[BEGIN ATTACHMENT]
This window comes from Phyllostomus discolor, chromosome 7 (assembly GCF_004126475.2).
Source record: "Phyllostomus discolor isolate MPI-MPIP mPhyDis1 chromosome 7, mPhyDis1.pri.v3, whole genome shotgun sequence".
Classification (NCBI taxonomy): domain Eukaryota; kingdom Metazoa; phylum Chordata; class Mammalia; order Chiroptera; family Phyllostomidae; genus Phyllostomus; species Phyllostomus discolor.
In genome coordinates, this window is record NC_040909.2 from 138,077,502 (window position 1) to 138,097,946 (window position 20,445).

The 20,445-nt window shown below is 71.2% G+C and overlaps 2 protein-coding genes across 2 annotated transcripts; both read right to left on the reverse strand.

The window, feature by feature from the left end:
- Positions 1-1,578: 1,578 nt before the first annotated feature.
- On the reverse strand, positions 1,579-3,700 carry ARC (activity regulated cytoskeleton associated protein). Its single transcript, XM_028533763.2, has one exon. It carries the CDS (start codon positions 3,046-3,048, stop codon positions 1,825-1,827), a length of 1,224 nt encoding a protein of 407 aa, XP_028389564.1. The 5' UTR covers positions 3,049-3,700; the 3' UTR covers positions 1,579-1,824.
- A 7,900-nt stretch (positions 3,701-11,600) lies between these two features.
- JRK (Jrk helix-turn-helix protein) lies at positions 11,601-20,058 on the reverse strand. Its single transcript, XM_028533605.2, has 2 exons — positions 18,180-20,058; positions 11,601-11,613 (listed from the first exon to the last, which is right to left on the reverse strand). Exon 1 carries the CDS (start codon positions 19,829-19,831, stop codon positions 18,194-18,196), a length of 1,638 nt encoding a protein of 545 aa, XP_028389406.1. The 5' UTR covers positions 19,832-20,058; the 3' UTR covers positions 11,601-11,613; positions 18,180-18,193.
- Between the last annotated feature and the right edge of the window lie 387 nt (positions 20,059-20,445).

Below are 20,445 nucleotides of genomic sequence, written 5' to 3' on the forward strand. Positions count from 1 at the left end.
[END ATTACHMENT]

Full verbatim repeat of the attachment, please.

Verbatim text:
This window comes from Phyllostomus discolor, chromosome 7 (assembly GCF_004126475.2).
Source record: "Phyllostomus discolor isolate MPI-MPIP mPhyDis1 chromosome 7, mPhyDis1.pri.v3, whole genome shotgun sequence".
Classification (NCBI taxonomy): domain Eukaryota; kingdom Metazoa; phylum Chordata; class Mammalia; order Chiroptera; family Phyllostomidae; genus Phyllostomus; species Phyllostomus discolor.
In genome coordinates, this window is record NC_040909.2 from 138,077,502 (window position 1) to 138,097,946 (window position 20,445).

The 20,445-nt window shown below is 71.2% G+C and overlaps 2 protein-coding genes across 2 annotated transcripts; both read right to left on the reverse strand.

The window, feature by feature from the left end:
- Positions 1-1,578: 1,578 nt before the first annotated feature.
- On the reverse strand, positions 1,579-3,700 carry ARC (activity regulated cytoskeleton associated protein). Its single transcript, XM_028533763.2, has one exon. It carries the CDS (start codon positions 3,046-3,048, stop codon positions 1,825-1,827), a length of 1,224 nt encoding a protein of 407 aa, XP_028389564.1. The 5' UTR covers positions 3,049-3,700; the 3' UTR covers positions 1,579-1,824.
- A 7,900-nt stretch (positions 3,701-11,600) lies between these two features.
- JRK (Jrk helix-turn-helix protein) lies at positions 11,601-20,058 on the reverse strand. Its single transcript, XM_028533605.2, has 2 exons — positions 18,180-20,058; positions 11,601-11,613 (listed from the first exon to the last, which is right to left on the reverse strand). Exon 1 carries the CDS (start codon positions 19,829-19,831, stop codon positions 18,194-18,196), a length of 1,638 nt encoding a protein of 545 aa, XP_028389406.1. The 5' UTR covers positions 19,832-20,058; the 3' UTR covers positions 11,601-11,613; positions 18,180-18,193.
- Between the last annotated feature and the right edge of the window lie 387 nt (positions 20,059-20,445).

Below are 20,445 nucleotides of genomic sequence, written 5' to 3' on the forward strand. Positions count from 1 at the left end.